Along with other nationalists, Gandhiji was also aroused by the Rowlatt Act. In February 1919, he founded the Satyagraha Sabha whose members took a pledge to disobey the Act and thus to court arrest and imprisonment. Here was a new method of struggle.
The nationalist movement, whether under moderate or extremist leadership, had hitherto confined its struggle to agitation.
Big meetings and demonstrations, refusal to cooperate with the government, boycott of foreign cloth and schools, or individual acts of terrorism were the only forms of political work known to the nationalists.
Satyagraha immediately raised the movement to a new, higher level. Nationalists could now act, instead of merely agitating and giving only verbal expression to their dissatisfaction and anger.
The movement, moreover, was to rely increasingly on the political support of the peasants, artisans and the urban poor. Gandhiji asked the nationalist workers to go to the villages.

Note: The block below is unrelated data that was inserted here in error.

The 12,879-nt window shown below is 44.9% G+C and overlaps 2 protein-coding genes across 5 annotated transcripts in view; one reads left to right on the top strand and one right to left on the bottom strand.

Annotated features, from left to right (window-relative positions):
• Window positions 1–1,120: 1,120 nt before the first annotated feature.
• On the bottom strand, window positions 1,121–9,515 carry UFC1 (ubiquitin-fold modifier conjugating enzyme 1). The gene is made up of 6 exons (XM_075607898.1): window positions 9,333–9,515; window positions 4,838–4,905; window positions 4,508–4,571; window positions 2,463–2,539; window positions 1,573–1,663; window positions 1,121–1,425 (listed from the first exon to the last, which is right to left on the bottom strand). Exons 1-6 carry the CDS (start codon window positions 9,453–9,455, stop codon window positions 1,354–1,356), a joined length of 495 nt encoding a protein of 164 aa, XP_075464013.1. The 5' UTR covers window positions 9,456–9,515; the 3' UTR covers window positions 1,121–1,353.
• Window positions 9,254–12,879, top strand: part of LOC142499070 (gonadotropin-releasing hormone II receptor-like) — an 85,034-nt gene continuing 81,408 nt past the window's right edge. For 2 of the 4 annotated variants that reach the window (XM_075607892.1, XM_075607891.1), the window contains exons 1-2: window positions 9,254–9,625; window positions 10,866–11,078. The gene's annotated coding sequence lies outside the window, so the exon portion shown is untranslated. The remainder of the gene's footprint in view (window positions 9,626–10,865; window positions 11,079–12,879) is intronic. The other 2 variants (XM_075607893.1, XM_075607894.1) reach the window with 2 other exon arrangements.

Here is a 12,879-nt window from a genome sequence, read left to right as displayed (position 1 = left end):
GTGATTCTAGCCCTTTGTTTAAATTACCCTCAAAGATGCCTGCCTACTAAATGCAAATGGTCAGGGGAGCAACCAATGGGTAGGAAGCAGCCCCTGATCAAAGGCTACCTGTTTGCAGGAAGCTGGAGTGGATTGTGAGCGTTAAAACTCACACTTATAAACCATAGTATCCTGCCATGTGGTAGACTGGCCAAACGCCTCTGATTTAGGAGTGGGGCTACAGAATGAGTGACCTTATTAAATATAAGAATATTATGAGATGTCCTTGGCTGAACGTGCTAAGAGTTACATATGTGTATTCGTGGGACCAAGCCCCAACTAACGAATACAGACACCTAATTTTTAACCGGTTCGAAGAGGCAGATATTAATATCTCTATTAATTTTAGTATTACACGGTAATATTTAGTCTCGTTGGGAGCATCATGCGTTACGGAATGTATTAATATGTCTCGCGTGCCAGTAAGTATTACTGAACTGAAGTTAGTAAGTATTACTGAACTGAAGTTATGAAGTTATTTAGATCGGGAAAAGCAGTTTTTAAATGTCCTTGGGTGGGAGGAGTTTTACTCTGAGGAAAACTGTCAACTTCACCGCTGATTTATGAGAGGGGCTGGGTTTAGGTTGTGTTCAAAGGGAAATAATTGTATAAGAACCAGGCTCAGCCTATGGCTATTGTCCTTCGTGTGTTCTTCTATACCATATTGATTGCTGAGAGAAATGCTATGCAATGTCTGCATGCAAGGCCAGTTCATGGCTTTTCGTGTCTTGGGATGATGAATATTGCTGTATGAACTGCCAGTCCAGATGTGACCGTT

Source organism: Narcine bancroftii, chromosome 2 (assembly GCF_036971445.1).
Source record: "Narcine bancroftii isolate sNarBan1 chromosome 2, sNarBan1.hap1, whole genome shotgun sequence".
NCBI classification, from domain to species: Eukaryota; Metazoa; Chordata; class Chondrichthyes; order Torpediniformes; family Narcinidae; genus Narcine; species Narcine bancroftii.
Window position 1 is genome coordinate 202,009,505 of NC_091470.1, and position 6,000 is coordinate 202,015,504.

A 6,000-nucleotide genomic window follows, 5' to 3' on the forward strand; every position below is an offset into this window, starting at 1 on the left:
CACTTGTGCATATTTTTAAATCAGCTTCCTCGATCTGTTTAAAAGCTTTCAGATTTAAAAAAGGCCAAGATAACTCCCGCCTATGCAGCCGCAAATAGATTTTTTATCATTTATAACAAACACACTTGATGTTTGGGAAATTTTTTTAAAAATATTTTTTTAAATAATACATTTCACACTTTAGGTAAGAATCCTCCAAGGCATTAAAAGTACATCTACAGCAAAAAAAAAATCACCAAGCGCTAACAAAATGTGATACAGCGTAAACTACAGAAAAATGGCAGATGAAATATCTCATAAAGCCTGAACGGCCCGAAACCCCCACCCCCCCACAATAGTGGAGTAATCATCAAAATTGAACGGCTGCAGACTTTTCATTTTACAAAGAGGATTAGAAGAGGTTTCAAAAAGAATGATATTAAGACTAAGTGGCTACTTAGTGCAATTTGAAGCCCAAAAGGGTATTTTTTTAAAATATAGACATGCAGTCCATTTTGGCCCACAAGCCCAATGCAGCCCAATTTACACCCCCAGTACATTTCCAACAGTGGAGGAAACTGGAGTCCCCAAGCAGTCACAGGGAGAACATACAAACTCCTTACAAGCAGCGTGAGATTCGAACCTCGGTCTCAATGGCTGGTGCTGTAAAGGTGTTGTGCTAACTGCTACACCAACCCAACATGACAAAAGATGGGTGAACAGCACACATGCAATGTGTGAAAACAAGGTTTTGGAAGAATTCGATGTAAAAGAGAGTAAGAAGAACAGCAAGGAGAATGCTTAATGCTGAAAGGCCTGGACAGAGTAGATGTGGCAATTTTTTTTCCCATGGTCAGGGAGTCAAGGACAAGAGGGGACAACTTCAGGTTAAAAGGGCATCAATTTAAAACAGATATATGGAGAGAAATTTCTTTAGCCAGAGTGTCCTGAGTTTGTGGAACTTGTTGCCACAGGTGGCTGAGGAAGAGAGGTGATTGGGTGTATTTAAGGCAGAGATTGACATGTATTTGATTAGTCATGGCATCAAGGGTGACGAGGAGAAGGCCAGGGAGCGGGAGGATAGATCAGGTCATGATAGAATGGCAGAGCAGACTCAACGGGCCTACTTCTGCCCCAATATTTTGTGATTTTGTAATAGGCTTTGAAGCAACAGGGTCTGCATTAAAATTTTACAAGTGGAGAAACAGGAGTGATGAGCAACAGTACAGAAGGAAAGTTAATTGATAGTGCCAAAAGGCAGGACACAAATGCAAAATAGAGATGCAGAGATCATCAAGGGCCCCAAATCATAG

That is where India lives, he said. He increasingly turned the face of nationalism towards the common man and the symbol of this transformation was to be khadi, or hand-spun and hand-woven cloth, which soon became the uniform of the nationalists.
He spun daily to emphasise the dignity of labour and the value of self-reliance. India's salvation would come, he said, when the masses were wakened from their sleep and became active in politics.
And the people responded magnificently to Gandhi's call. March and April 1919 witnessed a remarkable political awakening in India. Almost the entire country came to life.
There were hartals, strikes, processions and demonstrations. The slogans of Hindu- Muslim unity filled the air. The entire country was electrified. The Indian people were no longer willing to submit to the degradation of foreign rule.